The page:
(Businessweek) — Chicago Mayor Richard M. Daley hired JPMorgan Chase (JPM) investment banker Gene Saffold to be the city’s chief financial officer and gave him a simple order: Protect the taxpayer. “During these tough times, when people are hurting, this is more important than ever,” Daley said in introducing Saffold in March 2009. “We must be creative and bold.”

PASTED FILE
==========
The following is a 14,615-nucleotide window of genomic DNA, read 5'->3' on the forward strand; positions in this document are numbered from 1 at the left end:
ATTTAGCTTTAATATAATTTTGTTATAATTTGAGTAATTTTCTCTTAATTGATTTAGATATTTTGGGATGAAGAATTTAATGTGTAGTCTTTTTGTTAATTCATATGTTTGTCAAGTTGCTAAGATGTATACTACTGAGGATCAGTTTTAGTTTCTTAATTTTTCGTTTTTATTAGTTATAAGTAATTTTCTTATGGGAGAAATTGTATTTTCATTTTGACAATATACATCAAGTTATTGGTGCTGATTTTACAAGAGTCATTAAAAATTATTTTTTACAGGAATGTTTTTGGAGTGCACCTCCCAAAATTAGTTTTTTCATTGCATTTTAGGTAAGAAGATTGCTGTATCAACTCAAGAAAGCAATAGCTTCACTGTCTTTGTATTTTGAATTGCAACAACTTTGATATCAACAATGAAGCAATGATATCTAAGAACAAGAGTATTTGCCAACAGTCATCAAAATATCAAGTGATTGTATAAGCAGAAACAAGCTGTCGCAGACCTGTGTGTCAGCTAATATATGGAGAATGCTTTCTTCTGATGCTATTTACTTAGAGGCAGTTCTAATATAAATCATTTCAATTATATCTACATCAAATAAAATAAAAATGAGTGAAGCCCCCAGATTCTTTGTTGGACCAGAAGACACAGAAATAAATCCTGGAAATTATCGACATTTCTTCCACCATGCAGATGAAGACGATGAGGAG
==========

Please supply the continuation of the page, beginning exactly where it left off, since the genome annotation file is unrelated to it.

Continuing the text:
Despite that mandate, Saffold is sticking with one costly tradition: the city’s more than two-decade practice of selling long-term bonds through private negotiations with banks rather than through open bidding. Arranging competitive auctions for the $2 billion in bonds Chicago has sold since Saffold took the job would have saved taxpayers millions of dollars, according to internal city documents and a review of its sales by Bloomberg.